Trump Fatigue levels the late-night playing field
While much has been made of the role politics has played in the late-night ratings wars, Nielsen commercial data for this season suggests that Trump Fatigue has effectively neutralized whatever benefits were to be had in aggressively lampooning the president. And regardless of how the story’s been spun everywhere, from the trades to the New York Times’ Style section, there is no winning late-night strategy; since Trump won the White House in November 2016, the six insomnia-hour broadcast shows have squandered more than 40 percent of their commercial impressions.
What are C3 ratings?
According to the latest batch of C3 ratings data, CBS’s satirical “Late Show with Stephen Colbert” is deadlocked with its Beltway-agnostic rival, “The Tonight Show Starring Jimmy Fallon,” in the demo. Through the first five weeks of the 2019-20 broadcast season, a period extending from Sept. 23 through Oct. 27—the three-week lag in Nielsen’s processing of its currency data accounts for the not-entirely-comprehensive data set—Fallon’s show is averaging 477,000 adults 18-49 to Colbert’s 467,000, which when expressed as a decimal, works out to an advantage of 0.007 of a ratings point for NBC. In other words, “The Tonight Show” is averaging a 0.368 C3 rating in the dollar demo to a 0.361 for “Late Show.”
The rival late-night shows also have weathered similar declines in their respective demo deliveries, with Fallon’s C3 average dropping 18 percent compared to the analogous period a year ago, while Colbert’s ad impressions are down 16 percent.
Bringing up the rear in the 11:35 p.m. slot is ABC’s “Jimmy Kimmel Live,” which trails Fallon and Colbert with an average C3 delivery of 384,000 adults 18-49, which translates to a 0.3 rating. Kimmel’s commercial ratings are down 16 percent compared to the first five weeks of the previous season.
As one might expect given the state of their lead-ins, the 12:30 a.m. shows are also facing a commercial-ratings crunch. NBC’s “Late Night with Seth Meyers” is currently averaging 267,000 adults 18-49, good for a 0.21 C3 rating and down 25 percent compared to the year-ago period, while CBS’s “Late Late Show with James Corden” is drawing 239,000 commercial impressions in the demo, down 18 percent. Corden’s 0.18 C3 rating is only marginally better than what NBC’s new 1:30 a.m. entry, “A Little Late with Lilly Singh” is managing; per the currency data, the YouTube star’s linear TV show is averaging 188,000 adults 18-49, or a 0.15 C3 rating, down 25 percent compared to Carson Daly’s fall run in 2018 (249,000/0.19).
All told, late-night C3 ratings are down 19 percent year-over-year, while commercial deliveries for the 11:35 p.m. hour as a standalone unit are off 16 percent. Go back to the same five-week span in 2017 and late-night C3 ratings have fallen 32 percent, while a comparison to the first weeks of the 2016 campaign reveals a 41 percent decline in targeted commercial impressions.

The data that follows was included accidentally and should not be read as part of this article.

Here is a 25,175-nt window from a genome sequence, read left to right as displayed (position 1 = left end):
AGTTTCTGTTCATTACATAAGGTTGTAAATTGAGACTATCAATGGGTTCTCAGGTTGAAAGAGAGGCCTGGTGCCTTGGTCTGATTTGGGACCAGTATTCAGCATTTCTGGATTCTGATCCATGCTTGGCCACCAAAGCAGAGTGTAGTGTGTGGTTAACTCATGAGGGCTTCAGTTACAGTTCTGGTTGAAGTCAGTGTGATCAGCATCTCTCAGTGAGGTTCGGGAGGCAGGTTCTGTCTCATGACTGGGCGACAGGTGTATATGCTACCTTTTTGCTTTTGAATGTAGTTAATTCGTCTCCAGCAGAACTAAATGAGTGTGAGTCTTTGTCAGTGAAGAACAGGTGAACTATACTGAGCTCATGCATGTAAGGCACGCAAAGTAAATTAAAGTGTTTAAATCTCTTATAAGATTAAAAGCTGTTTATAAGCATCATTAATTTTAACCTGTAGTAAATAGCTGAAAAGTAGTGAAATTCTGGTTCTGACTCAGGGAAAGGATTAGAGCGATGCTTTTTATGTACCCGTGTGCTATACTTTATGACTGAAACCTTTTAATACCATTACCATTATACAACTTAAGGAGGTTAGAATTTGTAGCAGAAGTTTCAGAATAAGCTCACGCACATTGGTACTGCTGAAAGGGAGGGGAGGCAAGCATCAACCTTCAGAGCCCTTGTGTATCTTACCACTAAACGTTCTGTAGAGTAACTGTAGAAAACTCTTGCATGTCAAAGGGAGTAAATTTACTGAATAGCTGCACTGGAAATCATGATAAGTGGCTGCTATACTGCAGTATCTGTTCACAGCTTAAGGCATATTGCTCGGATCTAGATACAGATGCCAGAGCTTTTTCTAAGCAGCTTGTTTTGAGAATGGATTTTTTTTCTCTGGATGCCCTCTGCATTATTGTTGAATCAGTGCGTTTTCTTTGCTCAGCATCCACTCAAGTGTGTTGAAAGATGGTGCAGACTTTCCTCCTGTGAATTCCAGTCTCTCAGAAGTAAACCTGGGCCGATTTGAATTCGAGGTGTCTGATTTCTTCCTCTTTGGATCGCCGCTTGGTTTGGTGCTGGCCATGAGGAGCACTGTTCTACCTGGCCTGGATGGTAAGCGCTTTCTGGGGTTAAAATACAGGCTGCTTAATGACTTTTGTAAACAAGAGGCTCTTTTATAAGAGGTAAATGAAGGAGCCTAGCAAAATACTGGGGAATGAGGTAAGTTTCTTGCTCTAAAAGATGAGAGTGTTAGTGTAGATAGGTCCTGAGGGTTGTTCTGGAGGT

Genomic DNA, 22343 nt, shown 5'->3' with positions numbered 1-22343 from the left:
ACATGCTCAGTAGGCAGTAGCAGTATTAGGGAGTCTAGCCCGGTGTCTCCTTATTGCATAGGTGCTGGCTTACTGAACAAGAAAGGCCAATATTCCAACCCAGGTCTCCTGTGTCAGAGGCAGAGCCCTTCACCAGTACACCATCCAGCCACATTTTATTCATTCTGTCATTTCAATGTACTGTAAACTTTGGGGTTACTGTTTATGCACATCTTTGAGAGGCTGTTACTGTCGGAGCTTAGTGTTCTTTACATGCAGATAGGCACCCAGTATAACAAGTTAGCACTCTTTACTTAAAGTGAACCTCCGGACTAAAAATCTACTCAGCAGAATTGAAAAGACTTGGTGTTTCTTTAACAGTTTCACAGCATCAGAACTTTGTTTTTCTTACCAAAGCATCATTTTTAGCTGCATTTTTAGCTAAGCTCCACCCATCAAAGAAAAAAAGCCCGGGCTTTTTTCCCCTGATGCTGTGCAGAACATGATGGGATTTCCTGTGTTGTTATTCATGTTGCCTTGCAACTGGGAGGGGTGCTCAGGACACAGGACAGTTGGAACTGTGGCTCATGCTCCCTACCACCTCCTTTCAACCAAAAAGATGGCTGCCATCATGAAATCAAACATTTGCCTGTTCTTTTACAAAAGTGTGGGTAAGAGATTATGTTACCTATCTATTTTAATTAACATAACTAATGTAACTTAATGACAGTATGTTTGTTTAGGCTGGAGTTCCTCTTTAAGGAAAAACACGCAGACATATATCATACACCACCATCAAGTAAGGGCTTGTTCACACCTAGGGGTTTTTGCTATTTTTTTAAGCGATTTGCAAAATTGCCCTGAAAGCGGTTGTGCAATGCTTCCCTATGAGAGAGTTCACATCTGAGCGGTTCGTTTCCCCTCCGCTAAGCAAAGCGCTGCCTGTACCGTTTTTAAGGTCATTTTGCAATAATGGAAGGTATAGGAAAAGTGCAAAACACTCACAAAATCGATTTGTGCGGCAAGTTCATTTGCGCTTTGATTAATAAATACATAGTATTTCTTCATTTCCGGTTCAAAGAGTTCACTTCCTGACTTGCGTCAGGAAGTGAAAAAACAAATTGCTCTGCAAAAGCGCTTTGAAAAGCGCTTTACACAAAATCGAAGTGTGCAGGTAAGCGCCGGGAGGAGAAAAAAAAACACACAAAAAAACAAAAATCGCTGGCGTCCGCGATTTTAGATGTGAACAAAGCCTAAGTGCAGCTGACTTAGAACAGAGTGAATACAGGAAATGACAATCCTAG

Much of the confusion regarding late-night ratings boils down to the conflation of overall viewership with demo deliveries. As much as CBS is rightfully enthused by the way Colbert has built up his audience during the Trump era—after having trailed Fallon for more than a year, the former Comedy Central host began winning over newcomers in the wake of the president’s inauguration—the raw audience scores don’t have any impact on the actual advertising marketplace. Colbert’s audience last season significantly overshadowed Fallon’s (3.81 million total viewers versus 2.44 million), but his advantage among adults 18-49 was far less commanding; the winning margin of 18,000 members of the demo amounted to a 0.014-point edge in the final ratings.
When the three 11:35 shows are judged by their ability to convert views into commercial impressions, Colbert and Fallon are statistically tied, and Kimmel isn’t all that far behind. But no matter their approach to the headlines of the day and regardless of how many jokes the writers’ rooms pump out about Cheetos and “covfefe,” no show can said to be dominating the late-night power struggle.
Perhaps Fallon’s reluctance to wade into overt political territory may have once worked to Colbert’s advantage, as demo ratings for “Tonight Show” tumbled 42 percent during the first two years of Trump’s presidency while “Late Show” was down 14 percent. Or maybe Americans who found themselves bewildered by the White House’s daily distortions of reality really did find solace in a more politically minded late-night slate, only to grow weary of the diminishing returns.
Because none of this is funny.
However you may decide to assign causality—and bear in mind that everything on TV not affiliated with the NFL is in a ratings death spiral—the late-night battle as it stands today has been fought to a draw. In keeping with the ratings deadlock, Fallon and Colbert’s ad sales tallies are practically identical; per iSpot.tv estimates, since the season began both shows have booked nearly $63 million in airtime. And Kimmel’s haul is within shooting distance of that.
If weeknight viewers may have grown weary of all the D.C. yuks, the weekenders still seem to have the stomach for current events. According to the currency data, “Saturday Night Live” this season is averaging a hair over 2 million adults 18-49 in C3, which works out to a 1.55 commercial rating. That’s up 8 percent compared to the year-ago period.